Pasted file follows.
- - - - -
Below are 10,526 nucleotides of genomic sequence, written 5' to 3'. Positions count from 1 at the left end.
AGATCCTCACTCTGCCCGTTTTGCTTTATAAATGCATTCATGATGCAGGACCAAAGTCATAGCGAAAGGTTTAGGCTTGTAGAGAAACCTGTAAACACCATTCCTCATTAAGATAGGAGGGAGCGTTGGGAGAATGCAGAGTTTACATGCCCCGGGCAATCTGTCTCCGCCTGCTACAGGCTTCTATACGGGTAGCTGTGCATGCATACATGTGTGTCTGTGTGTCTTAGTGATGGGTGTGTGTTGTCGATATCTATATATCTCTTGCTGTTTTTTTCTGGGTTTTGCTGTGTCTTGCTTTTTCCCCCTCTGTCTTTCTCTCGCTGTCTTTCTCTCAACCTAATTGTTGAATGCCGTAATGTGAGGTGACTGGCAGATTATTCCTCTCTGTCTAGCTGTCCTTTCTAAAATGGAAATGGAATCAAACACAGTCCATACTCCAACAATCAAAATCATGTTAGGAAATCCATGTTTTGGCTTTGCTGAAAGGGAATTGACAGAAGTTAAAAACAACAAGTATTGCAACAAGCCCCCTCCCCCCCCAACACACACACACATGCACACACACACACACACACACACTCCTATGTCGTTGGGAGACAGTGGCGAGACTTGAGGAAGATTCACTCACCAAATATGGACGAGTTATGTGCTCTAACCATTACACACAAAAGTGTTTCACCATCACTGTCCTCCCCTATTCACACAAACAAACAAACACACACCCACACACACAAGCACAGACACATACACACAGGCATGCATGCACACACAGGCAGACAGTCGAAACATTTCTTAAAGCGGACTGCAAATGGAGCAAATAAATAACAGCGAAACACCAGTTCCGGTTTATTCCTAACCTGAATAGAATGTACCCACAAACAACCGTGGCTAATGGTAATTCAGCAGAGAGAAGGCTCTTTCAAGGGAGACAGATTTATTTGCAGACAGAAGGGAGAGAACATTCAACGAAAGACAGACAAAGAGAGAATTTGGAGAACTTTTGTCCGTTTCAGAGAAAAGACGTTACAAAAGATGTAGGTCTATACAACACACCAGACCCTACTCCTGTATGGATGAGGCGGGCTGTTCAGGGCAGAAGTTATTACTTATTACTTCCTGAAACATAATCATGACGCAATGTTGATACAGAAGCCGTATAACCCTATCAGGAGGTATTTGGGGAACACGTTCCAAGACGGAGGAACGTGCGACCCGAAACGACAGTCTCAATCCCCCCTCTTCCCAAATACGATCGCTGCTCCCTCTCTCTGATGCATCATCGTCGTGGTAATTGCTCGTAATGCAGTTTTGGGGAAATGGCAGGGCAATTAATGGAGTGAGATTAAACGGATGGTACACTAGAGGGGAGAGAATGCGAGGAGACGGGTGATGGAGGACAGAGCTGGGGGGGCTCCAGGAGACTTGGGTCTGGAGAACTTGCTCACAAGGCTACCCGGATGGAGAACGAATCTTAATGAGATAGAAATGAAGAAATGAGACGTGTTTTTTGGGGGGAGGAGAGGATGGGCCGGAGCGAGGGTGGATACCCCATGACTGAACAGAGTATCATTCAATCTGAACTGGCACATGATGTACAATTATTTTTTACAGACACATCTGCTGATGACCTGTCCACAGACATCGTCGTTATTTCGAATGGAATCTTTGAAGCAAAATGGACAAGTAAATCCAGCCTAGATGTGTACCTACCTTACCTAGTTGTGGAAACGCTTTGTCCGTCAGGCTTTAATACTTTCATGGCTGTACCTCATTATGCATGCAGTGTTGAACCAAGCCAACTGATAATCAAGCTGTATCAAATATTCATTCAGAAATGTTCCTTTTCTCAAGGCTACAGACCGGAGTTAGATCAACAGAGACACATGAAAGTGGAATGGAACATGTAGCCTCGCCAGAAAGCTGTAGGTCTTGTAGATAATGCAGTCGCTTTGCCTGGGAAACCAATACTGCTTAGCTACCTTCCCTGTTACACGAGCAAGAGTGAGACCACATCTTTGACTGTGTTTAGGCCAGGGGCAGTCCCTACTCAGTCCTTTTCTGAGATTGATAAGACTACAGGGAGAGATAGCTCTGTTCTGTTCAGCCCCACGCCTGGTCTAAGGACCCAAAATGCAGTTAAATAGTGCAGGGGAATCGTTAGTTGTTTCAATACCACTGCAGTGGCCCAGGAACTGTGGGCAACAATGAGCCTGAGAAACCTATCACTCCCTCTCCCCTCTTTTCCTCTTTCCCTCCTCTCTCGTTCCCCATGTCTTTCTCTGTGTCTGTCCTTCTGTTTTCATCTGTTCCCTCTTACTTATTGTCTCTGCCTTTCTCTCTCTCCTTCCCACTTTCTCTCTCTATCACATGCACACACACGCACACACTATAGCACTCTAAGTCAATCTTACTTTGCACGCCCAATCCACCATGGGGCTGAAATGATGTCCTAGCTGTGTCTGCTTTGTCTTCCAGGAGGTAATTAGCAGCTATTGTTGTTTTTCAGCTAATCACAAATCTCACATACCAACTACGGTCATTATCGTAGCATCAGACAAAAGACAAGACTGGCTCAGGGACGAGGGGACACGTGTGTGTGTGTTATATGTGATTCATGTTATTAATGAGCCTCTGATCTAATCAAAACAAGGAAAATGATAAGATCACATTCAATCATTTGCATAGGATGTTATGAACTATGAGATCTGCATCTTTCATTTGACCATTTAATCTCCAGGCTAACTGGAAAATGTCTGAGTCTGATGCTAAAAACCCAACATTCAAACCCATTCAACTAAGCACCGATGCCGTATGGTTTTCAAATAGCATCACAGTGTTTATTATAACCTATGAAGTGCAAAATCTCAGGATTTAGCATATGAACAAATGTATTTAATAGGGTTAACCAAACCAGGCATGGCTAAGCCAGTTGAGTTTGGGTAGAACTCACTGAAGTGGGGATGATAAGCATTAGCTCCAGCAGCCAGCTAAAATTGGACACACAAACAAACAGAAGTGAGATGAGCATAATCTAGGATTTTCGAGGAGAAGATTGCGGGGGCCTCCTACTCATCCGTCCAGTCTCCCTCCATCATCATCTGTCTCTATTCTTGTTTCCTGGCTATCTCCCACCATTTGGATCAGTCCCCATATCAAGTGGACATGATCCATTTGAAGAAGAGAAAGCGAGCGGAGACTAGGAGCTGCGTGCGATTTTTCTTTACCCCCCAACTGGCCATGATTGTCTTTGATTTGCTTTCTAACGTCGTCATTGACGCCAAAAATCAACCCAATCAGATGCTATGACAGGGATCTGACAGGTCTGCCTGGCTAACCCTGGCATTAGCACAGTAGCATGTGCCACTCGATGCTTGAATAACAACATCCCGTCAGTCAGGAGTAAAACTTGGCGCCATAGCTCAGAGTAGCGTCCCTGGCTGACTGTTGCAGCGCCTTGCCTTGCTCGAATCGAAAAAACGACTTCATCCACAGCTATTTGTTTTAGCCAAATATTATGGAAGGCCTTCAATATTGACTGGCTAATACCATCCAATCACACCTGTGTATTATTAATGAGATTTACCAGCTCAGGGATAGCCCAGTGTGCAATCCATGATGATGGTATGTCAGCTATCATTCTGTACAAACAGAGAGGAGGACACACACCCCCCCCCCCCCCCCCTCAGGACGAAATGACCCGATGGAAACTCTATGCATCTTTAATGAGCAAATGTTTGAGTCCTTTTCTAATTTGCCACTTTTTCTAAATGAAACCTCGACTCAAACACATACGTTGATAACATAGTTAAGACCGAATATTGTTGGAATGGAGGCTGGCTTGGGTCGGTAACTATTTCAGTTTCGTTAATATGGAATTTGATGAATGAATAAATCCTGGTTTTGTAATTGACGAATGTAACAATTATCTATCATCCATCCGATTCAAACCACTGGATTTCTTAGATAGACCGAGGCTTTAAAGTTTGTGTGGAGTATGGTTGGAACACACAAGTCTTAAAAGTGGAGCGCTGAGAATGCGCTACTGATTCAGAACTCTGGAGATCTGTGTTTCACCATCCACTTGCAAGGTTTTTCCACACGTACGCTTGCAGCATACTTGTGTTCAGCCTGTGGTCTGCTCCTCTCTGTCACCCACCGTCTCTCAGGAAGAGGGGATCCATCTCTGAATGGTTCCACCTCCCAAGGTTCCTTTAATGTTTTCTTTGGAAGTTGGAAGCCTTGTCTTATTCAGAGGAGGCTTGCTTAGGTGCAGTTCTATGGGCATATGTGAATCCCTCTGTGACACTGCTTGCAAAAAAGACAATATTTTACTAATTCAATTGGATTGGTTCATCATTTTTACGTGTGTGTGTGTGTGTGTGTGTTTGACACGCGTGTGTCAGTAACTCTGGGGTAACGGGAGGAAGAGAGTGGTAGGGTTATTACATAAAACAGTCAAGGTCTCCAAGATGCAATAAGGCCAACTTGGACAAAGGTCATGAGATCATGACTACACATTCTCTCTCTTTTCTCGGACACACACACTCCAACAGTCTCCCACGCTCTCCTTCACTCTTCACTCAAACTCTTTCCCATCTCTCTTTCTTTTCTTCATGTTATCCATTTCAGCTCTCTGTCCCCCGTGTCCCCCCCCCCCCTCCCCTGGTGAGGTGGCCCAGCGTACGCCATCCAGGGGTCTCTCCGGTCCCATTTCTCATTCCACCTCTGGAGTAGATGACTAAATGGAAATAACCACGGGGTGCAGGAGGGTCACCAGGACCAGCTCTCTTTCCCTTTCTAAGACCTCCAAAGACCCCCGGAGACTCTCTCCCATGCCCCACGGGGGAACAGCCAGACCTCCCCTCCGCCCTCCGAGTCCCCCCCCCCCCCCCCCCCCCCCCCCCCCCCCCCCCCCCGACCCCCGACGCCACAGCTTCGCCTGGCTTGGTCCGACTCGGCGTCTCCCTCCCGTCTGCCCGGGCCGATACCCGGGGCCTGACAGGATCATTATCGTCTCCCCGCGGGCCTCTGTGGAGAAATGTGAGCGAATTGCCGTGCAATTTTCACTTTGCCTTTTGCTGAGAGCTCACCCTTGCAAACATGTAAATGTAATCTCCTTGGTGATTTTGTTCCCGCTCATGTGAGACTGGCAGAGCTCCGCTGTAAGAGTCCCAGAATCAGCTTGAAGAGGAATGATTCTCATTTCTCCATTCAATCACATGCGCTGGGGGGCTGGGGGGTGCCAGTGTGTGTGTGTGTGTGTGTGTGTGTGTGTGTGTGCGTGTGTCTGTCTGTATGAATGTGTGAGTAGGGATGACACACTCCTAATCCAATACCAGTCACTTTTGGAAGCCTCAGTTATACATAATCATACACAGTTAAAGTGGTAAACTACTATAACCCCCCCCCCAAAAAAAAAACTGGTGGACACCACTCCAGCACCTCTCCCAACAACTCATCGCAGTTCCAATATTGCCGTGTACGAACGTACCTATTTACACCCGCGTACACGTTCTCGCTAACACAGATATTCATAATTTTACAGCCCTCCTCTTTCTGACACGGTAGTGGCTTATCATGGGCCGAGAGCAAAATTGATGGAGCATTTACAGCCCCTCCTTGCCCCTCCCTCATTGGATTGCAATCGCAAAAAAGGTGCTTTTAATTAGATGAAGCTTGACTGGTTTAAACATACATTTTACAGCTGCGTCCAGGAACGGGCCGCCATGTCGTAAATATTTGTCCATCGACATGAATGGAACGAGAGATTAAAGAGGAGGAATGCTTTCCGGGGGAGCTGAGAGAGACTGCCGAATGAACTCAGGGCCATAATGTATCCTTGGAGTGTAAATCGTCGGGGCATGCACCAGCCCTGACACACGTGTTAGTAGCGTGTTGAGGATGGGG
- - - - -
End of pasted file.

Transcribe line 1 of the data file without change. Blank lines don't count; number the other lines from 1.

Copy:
Below are 10,526 nucleotides of genomic sequence, written 5' to 3'. Positions count from 1 at the left end.